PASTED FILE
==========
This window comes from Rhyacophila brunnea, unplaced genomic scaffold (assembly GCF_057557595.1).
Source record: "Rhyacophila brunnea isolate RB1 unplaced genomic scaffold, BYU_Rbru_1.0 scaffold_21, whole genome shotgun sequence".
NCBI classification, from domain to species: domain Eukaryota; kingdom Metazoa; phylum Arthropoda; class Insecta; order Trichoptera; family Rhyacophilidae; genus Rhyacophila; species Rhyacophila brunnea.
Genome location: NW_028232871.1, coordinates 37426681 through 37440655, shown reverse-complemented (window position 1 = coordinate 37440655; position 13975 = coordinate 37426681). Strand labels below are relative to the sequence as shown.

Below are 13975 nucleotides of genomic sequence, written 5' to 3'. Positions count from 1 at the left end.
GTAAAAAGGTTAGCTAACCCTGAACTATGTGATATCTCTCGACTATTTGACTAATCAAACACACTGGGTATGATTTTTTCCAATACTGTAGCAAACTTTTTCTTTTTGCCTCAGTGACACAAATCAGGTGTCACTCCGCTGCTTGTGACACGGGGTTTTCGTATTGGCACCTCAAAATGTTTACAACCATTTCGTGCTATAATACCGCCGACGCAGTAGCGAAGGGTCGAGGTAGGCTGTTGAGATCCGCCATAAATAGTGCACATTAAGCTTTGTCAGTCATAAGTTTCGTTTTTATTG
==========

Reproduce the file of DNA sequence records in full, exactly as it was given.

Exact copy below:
This window comes from Rhyacophila brunnea, unplaced genomic scaffold (assembly GCF_057557595.1).
Source record: "Rhyacophila brunnea isolate RB1 unplaced genomic scaffold, BYU_Rbru_1.0 scaffold_21, whole genome shotgun sequence".
NCBI classification, from domain to species: domain Eukaryota; kingdom Metazoa; phylum Arthropoda; class Insecta; order Trichoptera; family Rhyacophilidae; genus Rhyacophila; species Rhyacophila brunnea.
Genome location: NW_028232871.1, coordinates 37426681 through 37440655, shown reverse-complemented (window position 1 = coordinate 37440655; position 13975 = coordinate 37426681). Strand labels below are relative to the sequence as shown.

Below are 13975 nucleotides of genomic sequence, written 5' to 3'. Positions count from 1 at the left end.
GTAAAAAGGTTAGCTAACCCTGAACTATGTGATATCTCTCGACTATTTGACTAATCAAACACACTGGGTATGATTTTTTCCAATACTGTAGCAAACTTTTTCTTTTTGCCTCAGTGACACAAATCAGGTGTCACTCCGCTGCTTGTGACACGGGGTTTTCGTATTGGCACCTCAAAATGTTTACAACCATTTCGTGCTATAATACCGCCGACGCAGTAGCGAAGGGTCGAGGTAGGCTGTTGAGATCCGCCATAAATAGTGCACATTAAGCTTTGTCAGTCATAAGTTTCGTTTTTATTG